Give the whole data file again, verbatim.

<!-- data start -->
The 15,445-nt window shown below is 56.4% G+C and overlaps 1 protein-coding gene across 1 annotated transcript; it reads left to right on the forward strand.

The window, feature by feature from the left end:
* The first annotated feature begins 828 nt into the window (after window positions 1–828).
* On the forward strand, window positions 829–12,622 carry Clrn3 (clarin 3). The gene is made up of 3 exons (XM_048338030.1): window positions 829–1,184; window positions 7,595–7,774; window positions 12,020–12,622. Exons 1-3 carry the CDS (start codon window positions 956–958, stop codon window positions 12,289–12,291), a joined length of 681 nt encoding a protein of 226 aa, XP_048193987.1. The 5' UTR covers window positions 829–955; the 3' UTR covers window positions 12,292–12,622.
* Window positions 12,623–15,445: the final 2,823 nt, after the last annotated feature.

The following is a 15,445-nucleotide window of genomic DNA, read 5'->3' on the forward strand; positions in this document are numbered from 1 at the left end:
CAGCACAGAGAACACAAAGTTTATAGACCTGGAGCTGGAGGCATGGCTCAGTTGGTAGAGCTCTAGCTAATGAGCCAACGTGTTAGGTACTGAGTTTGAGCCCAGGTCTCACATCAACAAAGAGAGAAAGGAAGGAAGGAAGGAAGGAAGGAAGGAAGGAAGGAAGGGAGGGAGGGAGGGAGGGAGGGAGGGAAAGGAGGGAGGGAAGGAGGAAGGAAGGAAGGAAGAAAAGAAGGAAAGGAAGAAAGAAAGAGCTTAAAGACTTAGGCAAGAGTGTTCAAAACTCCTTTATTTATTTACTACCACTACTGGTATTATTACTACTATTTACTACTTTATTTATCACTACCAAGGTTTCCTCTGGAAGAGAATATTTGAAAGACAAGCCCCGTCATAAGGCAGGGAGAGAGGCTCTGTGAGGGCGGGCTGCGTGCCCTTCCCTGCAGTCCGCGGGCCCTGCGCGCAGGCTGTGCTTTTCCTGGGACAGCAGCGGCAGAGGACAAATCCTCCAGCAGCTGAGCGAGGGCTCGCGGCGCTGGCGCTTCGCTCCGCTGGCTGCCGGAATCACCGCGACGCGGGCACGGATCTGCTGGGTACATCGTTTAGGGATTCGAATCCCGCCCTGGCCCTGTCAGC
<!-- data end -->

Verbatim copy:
The 15,445-nt window shown below is 56.4% G+C and overlaps 1 protein-coding gene across 1 annotated transcript; it reads left to right on the forward strand.

The window, feature by feature from the left end:
* The first annotated feature begins 828 nt into the window (after window positions 1–828).
* On the forward strand, window positions 829–12,622 carry Clrn3 (clarin 3). The gene is made up of 3 exons (XM_048338030.1): window positions 829–1,184; window positions 7,595–7,774; window positions 12,020–12,622. Exons 1-3 carry the CDS (start codon window positions 956–958, stop codon window positions 12,289–12,291), a joined length of 681 nt encoding a protein of 226 aa, XP_048193987.1. The 5' UTR covers window positions 829–955; the 3' UTR covers window positions 12,292–12,622.
* Window positions 12,623–15,445: the final 2,823 nt, after the last annotated feature.

The following is a 15,445-nucleotide window of genomic DNA, read 5'->3' on the forward strand; positions in this document are numbered from 1 at the left end:
CAGCACAGAGAACACAAAGTTTATAGACCTGGAGCTGGAGGCATGGCTCAGTTGGTAGAGCTCTAGCTAATGAGCCAACGTGTTAGGTACTGAGTTTGAGCCCAGGTCTCACATCAACAAAGAGAGAAAGGAAGGAAGGAAGGAAGGAAGGAAGGAAGGAAGGAAGGGAGGGAGGGAGGGAGGGAGGGAGGGAAAGGAGGGAGGGAAGGAGGAAGGAAGGAAGGAAGAAAAGAAGGAAAGGAAGAAAGAAAGAGCTTAAAGACTTAGGCAAGAGTGTTCAAAACTCCTTTATTTATTTACTACCACTACTGGTATTATTACTACTATTTACTACTTTATTTATCACTACCAAGGTTTCCTCTGGAAGAGAATATTTGAAAGACAAGCCCCGTCATAAGGCAGGGAGAGAGGCTCTGTGAGGGCGGGCTGCGTGCCCTTCCCTGCAGTCCGCGGGCCCTGCGCGCAGGCTGTGCTTTTCCTGGGACAGCAGCGGCAGAGGACAAATCCTCCAGCAGCTGAGCGAGGGCTCGCGGCGCTGGCGCTTCGCTCCGCTGGCTGCCGGAATCACCGCGACGCGGGCACGGATCTGCTGGGTACATCGTTTAGGGATTCGAATCCCGCCCTGGCCCTGTCAGC